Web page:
Singing in the Rain: cinema talks about cinema

It’s dark, it rains and all run to shelter, but he dances and sings in the rain, plays and smiles happy. The reason? Simple, he’s in love. This scene represents the quintessential description of a mood of bliss and although it goes back to decades ago, it preserves its essence intact. Singing in the Rain is a beautiful love story, born from a chance encounter as unlikely, between the silent film star Don Lockwood (Gene Kelly) and the aspiring actress Kathy Selden (Debbie Reynolds) and raised in Hollywood Studios. The protagonist, however, is not the sentimental story, but the cinema that tells itself and its background in a crucial moment of its history, that is the transition from mute to sound, after the success of The Jazz singer Alan Crosland.

He tells how many, considered to be great actors in a cinema made up of expressions, gestures, captions and atmospheric music still played live, with the advent of sound, do not reveal themselves to the height. With intelligence and irony, Singing in the Rain reveals that cinema is nothing more than a trick and it is also the imaginary that is created around its protagonists. Nevertheless, it does not affect, even for a moment, the aura of this wonderful dream machine, within which everything is possible. In my opinion, the exemplary scenes in this sense are at least three: the opening, the preview of the first sound film, and the final scene in which the public humiliation of the star Lina Lamont (Jean Hagen) and the consecration of her voice actor Kathy Selden, real girlfriend of the main actor.

Meanwhile the film opens with the crowd cheering the couple Lockwood-Lamont, out of the cinema where the projection of their last effort will be held. Once arrived, the journalist insistently a story between the two, which vague, suggest the probability of a sentimental bond, conscious of the system and what the public wants, or needs to believe. But the reality is completely different. Among the actors there’s no love lost, or rather, he does not bear her, personification of the unwell star and devoid of any talent. The scene continues with Lockwood, who is again pressed by the chronicler, recounts his beginnings and the path that led him to success, and while the words narrate the official version, sweetened and noble, the images show a musician become an actor by chance, doing the stunt.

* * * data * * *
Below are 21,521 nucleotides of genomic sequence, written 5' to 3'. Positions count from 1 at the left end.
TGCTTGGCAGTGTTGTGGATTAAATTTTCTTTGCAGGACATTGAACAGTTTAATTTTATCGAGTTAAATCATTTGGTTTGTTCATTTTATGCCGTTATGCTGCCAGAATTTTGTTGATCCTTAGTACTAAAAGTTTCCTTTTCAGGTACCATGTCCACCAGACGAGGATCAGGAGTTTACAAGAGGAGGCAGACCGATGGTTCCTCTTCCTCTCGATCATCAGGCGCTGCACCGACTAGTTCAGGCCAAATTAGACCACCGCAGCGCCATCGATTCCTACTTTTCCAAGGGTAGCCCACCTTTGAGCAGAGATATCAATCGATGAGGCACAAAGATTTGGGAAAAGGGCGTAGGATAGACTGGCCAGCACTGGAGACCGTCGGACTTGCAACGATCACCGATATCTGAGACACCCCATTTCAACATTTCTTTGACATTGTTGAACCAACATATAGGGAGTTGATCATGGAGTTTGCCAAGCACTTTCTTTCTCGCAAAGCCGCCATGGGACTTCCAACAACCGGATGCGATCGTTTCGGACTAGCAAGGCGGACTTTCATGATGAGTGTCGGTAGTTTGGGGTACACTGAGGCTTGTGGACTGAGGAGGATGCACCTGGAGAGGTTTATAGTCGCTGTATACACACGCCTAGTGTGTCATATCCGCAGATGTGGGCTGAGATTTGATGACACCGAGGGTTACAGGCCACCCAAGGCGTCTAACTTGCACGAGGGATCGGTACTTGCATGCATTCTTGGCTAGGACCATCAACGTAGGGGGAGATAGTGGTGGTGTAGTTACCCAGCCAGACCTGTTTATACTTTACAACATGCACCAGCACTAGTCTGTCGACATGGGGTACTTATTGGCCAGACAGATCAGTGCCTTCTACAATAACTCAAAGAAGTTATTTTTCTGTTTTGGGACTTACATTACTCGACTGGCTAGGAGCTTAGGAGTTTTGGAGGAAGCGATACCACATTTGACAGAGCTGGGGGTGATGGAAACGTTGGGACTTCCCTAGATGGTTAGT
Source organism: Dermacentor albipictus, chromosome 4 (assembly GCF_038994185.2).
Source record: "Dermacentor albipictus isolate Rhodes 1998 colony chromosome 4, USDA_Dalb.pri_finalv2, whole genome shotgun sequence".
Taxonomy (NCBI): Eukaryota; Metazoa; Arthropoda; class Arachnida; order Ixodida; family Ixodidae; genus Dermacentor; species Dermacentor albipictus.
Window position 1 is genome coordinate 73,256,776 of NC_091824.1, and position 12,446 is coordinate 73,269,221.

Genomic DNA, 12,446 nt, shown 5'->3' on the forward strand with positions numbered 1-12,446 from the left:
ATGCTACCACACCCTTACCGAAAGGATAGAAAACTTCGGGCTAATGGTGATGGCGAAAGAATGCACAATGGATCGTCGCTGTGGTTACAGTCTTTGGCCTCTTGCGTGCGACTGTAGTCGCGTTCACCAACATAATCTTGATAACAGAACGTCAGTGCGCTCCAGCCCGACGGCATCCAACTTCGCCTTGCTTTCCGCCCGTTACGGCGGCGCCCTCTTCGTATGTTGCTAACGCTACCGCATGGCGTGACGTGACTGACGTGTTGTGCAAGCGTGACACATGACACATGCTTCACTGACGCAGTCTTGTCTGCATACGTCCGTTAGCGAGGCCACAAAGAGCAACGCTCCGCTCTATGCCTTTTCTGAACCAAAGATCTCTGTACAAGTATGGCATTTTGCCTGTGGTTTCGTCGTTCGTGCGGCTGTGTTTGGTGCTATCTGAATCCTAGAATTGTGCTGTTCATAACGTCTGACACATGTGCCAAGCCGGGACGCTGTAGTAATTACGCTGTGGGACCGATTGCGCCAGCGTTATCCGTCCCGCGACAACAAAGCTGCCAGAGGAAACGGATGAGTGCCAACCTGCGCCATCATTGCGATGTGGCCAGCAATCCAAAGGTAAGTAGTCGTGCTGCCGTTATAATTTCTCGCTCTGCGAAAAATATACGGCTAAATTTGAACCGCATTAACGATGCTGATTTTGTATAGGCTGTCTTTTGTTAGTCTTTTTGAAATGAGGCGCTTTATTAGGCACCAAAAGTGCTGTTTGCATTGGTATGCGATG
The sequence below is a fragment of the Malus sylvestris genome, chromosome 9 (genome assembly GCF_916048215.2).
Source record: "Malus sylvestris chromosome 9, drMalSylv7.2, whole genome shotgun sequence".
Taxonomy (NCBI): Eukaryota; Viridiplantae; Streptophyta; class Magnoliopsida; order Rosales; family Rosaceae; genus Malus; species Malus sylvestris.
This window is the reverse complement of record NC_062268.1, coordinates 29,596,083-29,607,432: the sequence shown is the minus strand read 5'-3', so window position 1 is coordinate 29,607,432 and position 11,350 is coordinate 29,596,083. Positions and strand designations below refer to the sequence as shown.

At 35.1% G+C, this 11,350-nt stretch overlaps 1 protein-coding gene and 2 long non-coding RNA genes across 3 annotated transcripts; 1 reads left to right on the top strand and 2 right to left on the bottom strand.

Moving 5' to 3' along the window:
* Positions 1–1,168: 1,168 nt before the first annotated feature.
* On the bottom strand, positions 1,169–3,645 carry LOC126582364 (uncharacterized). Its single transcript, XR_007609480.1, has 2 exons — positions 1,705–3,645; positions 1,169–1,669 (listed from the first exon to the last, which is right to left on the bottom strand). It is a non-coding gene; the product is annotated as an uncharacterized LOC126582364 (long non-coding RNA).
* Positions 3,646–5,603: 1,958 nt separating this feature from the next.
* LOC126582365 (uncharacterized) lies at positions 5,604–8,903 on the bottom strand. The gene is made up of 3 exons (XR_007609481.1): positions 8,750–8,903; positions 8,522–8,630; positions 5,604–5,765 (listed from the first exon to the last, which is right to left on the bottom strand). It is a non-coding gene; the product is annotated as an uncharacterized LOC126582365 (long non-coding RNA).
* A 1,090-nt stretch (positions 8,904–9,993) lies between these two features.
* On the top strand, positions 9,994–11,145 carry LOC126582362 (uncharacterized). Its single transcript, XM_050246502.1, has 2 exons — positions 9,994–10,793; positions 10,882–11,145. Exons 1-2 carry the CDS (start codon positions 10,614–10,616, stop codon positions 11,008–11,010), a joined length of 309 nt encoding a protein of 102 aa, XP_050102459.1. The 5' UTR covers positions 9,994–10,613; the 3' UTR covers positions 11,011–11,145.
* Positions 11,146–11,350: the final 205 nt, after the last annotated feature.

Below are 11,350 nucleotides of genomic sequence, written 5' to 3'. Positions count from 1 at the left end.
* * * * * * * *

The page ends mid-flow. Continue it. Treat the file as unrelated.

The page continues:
The second scene, the preview of the sound film, represents the destruction of the myth, the difficulty of using the new technology, resulting in a failed synchronisation of images and sound. Moreover, that same theatrical gestuality and of emphasis, that only a short time was perceived as natural, suddenly becomes grotesque and out of place.

The last scene still takes place inside a cinema, on the occasion of the projection of the same film transformed into a musical comedy, which on the contrary sends the public in raping, preserving the credibility of the protagonists, at least that of Don Lockwood. In fact, in the final, Lina Lamov is exposed and the audience who had never heard her strident and annoying voice, discovers how things really are. At the end of the screening, the spectators ask her to sing, and so instead of covering her as they had done until then, colleagues and producer, take the opportunity to get rid of her. They order the voice actor Kathy Selden to put herself behind the scenes and perform the song, while the Lamov would pretend to sing, but at the height of the performance, they drop the curtain, showing everyone the truth and doing justice to the talent of young interpreter.

These scenes, like all those in which the cinema chooses the road of the metalinguage, using its own grammar to tell itself, are bound by a red thread that is the essence of the performance: it is fiction, but the reaction that it elicits, it is absolutely authentic and real. This is how Singing in the Rain makes reference to the cinema, but above all to the spectator’s condition towards the medium. It shows us that people cry, laugh and dream, identifying themselves in the absolutely fictitious events, of characters equally fictitious, but that give life to real emotions, tangible and intense. So it has always been, so it is, and until all of us continue to believe it, the magic of performance will not fade, in spite of any trick or technological novelty.

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